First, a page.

Whey Hey!

Cheese is good food


Vella by P. Joseph Potocki; Matos by Gabe Meline

Vella Cheese Company Ignazio “Ig” Vella insists that the Sonoma bridge named in his honor resulted from his decades of county and community service. Still, there can’t be many traffic spans honoring a master cheesemaker. Well, perhaps in France.

While tourist hordes invade the Sonoma Cheese Factory on the Sonoma Plaza, locals amble a few soothing blocks east to taste crumbly aged dry jacks, raw milk cheddars and Italian-style table cheeses in the quietude of the old stone brewery building in which Ig’s father, Tom, first opened his Vella Cheese Company back in the last Great Depression.

“I started working here when I was four years old,” Vella says. “My dad and I would drive into San Francisco to deliver our cheese, especially in North Beach, where most of the Italians and the French lived. I’d throw the cheese from the truck to him.”

The Vellas have never used animal rennet in any of their cheeses. Vella’s vegetable-coagulated cheeses contain only about 1 percent salt, and the edible rinds get rubbed with cocoa, black pepper and vegetable oils.

While Vella cheeses are definitively old-time artisanal—and they have a wall of gold metals to prove it—Vella’s 2007 Sustainable 6 environmental award illustrates just how innovative green technologies like the photovoltaic solar panels installed on the roof of his creamery complement time-honored techniques of a craftsman.

Fittingly, last year Ig Vella was also honored by the trendy and yet back-to-time-proven-basics Slow Food International folks. Carlos Petrini, founder and president of the organization, sent along a letter accompanying the award acclaiming Vella for “work that is helping to improve food that is good from an organoleptic [i.e., taste, smell, sight and feel] point of view, that is sustainable for the environment and fair at a social level.” And if these many hosannas weren’t enough, the Slow Food award gives Ig the perfect excuse to squeeze “organoleptic” into his next acceptance speech. 315 Second St. E., Sonoma. 707.938.3232. —P.J.P.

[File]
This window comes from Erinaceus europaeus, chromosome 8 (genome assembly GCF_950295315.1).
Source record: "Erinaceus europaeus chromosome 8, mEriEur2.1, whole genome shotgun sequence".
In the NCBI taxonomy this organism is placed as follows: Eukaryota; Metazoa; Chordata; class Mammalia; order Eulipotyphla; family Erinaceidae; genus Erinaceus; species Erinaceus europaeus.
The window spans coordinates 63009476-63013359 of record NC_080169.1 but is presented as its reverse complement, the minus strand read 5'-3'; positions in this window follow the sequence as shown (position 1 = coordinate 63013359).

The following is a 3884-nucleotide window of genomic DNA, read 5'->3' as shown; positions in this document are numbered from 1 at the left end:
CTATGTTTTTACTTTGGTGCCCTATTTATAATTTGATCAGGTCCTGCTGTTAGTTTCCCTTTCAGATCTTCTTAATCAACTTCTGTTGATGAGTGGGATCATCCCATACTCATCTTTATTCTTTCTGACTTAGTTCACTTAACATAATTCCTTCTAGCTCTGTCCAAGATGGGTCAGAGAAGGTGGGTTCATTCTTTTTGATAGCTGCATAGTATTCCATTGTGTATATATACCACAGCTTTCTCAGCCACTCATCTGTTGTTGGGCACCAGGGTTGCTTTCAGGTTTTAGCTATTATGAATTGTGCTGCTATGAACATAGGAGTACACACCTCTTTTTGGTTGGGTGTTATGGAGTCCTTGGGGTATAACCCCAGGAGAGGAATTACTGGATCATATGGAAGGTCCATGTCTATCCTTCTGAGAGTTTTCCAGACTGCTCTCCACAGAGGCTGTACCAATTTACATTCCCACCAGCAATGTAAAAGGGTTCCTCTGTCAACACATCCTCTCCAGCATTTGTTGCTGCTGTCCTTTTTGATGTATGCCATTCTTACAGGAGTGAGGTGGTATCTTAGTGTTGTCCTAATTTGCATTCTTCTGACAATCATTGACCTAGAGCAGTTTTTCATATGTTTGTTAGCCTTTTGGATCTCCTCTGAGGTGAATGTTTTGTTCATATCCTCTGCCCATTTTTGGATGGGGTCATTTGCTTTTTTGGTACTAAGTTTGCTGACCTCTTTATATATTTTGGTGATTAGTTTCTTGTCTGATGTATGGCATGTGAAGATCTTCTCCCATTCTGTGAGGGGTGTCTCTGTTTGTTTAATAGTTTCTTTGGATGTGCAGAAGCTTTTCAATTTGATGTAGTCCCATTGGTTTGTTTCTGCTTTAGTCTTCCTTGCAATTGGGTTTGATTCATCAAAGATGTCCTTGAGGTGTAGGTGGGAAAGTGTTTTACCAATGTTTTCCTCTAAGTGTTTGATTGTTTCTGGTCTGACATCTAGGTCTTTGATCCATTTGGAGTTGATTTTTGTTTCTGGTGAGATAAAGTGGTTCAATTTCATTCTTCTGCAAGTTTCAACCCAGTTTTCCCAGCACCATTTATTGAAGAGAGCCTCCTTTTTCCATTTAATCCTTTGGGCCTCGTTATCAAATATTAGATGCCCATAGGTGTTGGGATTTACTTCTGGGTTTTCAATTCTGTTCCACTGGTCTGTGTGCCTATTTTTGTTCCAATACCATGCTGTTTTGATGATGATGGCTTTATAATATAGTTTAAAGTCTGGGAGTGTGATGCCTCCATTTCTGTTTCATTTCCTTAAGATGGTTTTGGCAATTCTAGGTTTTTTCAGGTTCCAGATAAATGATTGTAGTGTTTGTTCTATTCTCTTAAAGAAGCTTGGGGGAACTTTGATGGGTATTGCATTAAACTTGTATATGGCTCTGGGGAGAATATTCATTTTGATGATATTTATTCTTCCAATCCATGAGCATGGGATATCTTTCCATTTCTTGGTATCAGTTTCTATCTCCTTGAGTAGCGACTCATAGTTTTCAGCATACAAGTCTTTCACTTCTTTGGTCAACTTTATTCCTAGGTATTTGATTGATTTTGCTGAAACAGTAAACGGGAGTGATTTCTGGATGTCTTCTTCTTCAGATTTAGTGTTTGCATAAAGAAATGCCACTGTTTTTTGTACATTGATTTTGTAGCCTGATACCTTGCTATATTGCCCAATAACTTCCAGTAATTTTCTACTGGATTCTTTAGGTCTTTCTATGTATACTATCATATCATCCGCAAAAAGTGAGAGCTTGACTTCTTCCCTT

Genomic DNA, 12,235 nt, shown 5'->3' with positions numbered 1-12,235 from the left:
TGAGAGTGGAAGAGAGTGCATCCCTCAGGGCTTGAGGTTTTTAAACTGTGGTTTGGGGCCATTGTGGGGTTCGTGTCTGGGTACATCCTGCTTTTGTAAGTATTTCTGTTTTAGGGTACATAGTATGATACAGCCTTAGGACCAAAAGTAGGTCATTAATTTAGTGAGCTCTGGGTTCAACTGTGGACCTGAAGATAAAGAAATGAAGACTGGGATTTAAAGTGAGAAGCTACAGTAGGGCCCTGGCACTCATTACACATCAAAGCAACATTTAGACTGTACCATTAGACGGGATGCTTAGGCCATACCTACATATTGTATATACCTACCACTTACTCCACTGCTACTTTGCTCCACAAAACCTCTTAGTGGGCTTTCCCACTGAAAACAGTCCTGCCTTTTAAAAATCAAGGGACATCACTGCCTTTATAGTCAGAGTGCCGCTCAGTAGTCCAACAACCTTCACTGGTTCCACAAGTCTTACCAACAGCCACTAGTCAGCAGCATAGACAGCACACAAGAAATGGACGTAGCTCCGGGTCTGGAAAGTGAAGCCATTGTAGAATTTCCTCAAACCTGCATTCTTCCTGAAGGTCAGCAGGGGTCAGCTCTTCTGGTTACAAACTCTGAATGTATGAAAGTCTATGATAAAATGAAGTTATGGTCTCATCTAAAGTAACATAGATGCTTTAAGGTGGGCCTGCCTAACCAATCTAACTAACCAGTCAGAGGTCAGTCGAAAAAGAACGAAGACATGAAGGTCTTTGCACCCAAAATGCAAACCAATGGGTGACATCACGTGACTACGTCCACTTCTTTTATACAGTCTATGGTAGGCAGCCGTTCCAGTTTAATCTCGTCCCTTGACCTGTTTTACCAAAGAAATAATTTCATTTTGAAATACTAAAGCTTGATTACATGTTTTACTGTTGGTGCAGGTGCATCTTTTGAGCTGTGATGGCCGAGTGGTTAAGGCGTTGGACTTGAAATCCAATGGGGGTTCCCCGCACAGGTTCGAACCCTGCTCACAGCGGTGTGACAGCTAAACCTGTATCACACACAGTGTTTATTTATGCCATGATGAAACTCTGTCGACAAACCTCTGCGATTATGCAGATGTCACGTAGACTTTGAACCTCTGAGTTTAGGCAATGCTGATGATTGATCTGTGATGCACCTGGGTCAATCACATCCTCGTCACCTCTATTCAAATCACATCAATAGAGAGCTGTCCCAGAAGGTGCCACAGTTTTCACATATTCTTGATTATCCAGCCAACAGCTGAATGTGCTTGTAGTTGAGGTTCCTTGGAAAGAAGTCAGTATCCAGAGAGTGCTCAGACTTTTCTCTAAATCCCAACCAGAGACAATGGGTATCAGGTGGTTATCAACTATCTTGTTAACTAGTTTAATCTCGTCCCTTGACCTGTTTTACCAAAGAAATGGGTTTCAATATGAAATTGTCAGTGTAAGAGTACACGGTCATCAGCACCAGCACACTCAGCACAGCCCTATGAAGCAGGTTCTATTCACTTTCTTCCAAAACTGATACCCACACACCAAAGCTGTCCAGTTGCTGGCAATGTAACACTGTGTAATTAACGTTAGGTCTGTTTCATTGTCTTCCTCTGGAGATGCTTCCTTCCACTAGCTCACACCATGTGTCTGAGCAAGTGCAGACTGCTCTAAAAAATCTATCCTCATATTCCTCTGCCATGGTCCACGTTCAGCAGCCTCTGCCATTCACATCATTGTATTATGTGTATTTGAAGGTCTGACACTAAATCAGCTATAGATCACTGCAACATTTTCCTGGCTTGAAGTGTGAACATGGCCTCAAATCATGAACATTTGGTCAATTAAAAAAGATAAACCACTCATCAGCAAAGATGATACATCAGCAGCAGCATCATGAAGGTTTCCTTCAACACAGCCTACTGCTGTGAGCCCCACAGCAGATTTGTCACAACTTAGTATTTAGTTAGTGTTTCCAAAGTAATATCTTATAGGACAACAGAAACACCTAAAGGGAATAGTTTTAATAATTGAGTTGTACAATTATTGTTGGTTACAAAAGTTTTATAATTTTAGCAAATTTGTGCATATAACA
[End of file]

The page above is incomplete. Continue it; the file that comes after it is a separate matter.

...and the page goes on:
Jose Matos Cheese Factory Nothing says “Resident Tourist” quite like the Jose Matos Cheese Factory, which offers a perfect opportunity to whisk visiting relatives through the rural Sonoma County that still exists in small word-of-mouth locales. Jose and Mary Matos, a couple from Portugal, make only one kind of cheese, the St. George, at their small farm off Llano Road, and it’s not only delicious but fantastically applicable—I’ve had equal success using it on pizzas, burritos, sandwiches and huevos rancheros. Even better is that buying the stuff is a true backroad adventure.

Drive on Llano Road until you see the Jose Matos sign, just south of Todd Road. Lumber down a bumpy dirt road, past cows grazing udder-deep in manure, and past large diesel gas tanks for the tractors, all the way to the end. Veer left and park next to the large pile of moldy grapefruit. One of the small buildings will have a tiny “Open” sign in the window. Pull the door and hear the unceasing rattle of a very loud bell, alerting the presence of a visitor.

Inside, a diminutive woman will eventually appear in a hairnet, slice off a sample of the cheese from the rustic display case, and silently hand it over. Tell her how much you’d like to buy, and she’ll wrap it up, seven bucks a pound, cash or local check only. Make sure to crane your neck into the back room, where shelves upon wooden shelves hold hundreds of rounds of the aging cheese, and once outside, avoid the arrival of convertible PT Cruisers piloted by winetasters in Bermuda shorts eager to have the same authentic rural farm-tour experience. 3669 Llano Road, Santa Rosa. 707.584.5283.

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